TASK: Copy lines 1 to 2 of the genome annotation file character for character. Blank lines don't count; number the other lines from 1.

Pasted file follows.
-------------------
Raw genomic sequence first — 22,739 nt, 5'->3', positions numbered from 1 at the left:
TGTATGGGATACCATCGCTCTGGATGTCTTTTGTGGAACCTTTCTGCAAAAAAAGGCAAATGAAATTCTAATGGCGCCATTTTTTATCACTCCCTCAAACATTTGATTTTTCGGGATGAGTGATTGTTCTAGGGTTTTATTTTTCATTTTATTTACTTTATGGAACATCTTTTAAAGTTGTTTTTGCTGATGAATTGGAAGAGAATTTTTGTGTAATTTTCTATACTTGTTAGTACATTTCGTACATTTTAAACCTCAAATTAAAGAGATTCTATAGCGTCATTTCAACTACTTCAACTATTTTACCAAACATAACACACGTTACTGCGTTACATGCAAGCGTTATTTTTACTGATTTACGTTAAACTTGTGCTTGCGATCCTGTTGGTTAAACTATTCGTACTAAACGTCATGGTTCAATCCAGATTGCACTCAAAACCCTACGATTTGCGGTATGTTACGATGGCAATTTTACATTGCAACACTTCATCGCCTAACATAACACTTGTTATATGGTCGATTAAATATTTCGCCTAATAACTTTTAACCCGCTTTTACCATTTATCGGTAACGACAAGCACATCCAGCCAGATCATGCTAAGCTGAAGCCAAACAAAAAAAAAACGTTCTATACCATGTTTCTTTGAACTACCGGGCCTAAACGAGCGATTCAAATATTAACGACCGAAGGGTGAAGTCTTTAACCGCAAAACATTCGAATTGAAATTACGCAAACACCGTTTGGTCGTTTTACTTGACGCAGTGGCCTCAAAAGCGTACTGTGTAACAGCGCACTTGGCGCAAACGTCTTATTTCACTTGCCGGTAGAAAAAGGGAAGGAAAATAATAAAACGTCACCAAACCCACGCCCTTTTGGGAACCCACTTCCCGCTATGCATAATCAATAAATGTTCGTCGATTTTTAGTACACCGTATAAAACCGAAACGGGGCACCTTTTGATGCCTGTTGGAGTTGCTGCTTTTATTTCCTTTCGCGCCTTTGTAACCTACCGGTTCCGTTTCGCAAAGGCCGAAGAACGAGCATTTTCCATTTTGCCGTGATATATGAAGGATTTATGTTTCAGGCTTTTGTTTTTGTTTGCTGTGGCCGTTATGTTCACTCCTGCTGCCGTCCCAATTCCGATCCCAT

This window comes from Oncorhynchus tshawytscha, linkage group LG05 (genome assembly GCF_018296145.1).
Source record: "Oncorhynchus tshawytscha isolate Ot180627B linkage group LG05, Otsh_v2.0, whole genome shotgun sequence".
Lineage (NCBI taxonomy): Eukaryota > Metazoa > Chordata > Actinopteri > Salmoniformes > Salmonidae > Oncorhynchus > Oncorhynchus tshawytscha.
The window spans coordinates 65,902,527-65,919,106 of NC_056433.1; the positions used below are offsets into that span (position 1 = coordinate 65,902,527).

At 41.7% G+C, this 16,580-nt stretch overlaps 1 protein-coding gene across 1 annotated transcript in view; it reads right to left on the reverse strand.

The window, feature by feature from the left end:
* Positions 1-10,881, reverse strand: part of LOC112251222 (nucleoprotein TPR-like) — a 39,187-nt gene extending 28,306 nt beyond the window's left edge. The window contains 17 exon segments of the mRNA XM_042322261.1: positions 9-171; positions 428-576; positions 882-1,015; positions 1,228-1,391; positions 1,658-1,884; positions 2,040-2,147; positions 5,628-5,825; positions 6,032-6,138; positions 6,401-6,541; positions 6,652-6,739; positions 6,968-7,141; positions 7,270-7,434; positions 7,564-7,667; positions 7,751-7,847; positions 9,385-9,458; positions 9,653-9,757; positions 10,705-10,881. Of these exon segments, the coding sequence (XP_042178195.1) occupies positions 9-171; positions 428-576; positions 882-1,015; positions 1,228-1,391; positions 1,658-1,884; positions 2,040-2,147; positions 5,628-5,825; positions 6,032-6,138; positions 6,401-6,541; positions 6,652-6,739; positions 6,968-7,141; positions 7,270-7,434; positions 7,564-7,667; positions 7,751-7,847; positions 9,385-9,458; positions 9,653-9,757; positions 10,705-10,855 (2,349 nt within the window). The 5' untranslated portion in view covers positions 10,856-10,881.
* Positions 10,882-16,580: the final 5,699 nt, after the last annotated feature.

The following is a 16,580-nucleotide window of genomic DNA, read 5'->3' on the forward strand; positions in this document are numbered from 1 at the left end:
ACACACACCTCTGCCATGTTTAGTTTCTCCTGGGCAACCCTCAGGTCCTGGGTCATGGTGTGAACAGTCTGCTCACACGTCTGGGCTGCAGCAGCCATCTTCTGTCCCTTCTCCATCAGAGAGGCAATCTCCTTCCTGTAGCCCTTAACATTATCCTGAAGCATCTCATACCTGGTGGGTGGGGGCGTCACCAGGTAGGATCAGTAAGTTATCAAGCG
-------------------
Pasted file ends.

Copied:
Raw genomic sequence first — 22,739 nt, 5'->3', positions numbered from 1 at the left:
TGTATGGGATACCATCGCTCTGGATGTCTTTTGTGGAACCTTTCTGCAAAAAAAGGCAAATGAAATTCTAATGGCGCCATTTTTTATCACTCCCTCAAACATTTGATTTTTCGGGATGAGTGATTGTTCTAGGGTTTTATTTTTCATTTTATTTACTTTATGGAACATCTTTTAAAGTTGTTTTTGCTGATGAATTGGAAGAGAATTTTTGTGTAATTTTCTATACTTGTTAGTACATTTCGTACATTTTAAACCTCAAATTAAAGAGATTCTATAGCGTCATTTCAACTACTTCAACTATTTTACCAAACATAACACACGTTACTGCGTTACATGCAAGCGTTATTTTTACTGATTTACGTTAAACTTGTGCTTGCGATCCTGTTGGTTAAACTATTCGTACTAAACGTCATGGTTCAATCCAGATTGCACTCAAAACCCTACGATTTGCGGTATGTTACGATGGCAATTTTACATTGCAACACTTCATCGCCTAACATAACACTTGTTATATGGTCGATTAAATATTTCGCCTAATAACTTTTAACCCGCTTTTACCATTTATCGGTAACGACAAGCACATCCAGCCAGATCATGCTAAGCTGAAGCCAAACAAAAAAAAAACGTTCTATACCATGTTTCTTTGAACTACCGGGCCTAAACGAGCGATTCAAATATTAACGACCGAAGGGTGAAGTCTTTAACCGCAAAACATTCGAATTGAAATTACGCAAACACCGTTTGGTCGTTTTACTTGACGCAGTGGCCTCAAAAGCGTACTGTGTAACAGCGCACTTGGCGCAAACGTCTTATTTCACTTGCCGGTAGAAAAAGGGAAGGAAAATAATAAAACGTCACCAAACCCACGCCCTTTTGGGAACCCACTTCCCGCTATGCATAATCAATAAATGTTCGTCGATTTTTAGTACACCGTATAAAACCGAAACGGGGCACCTTTTGATGCCTGTTGGAGTTGCTGCTTTTATTTCCTTTCGCGCCTTTGTAACCTACCGGTTCCGTTTCGCAAAGGCCGAAGAACGAGCATTTTCCATTTTGCCGTGATATATGAAGGATTTATGTTTCAGGCTTTTGTTTTTGTTTGCTGTGGCCGTTATGTTCACTCCTGCTGCCGTCCCAATTCCGATCCCAT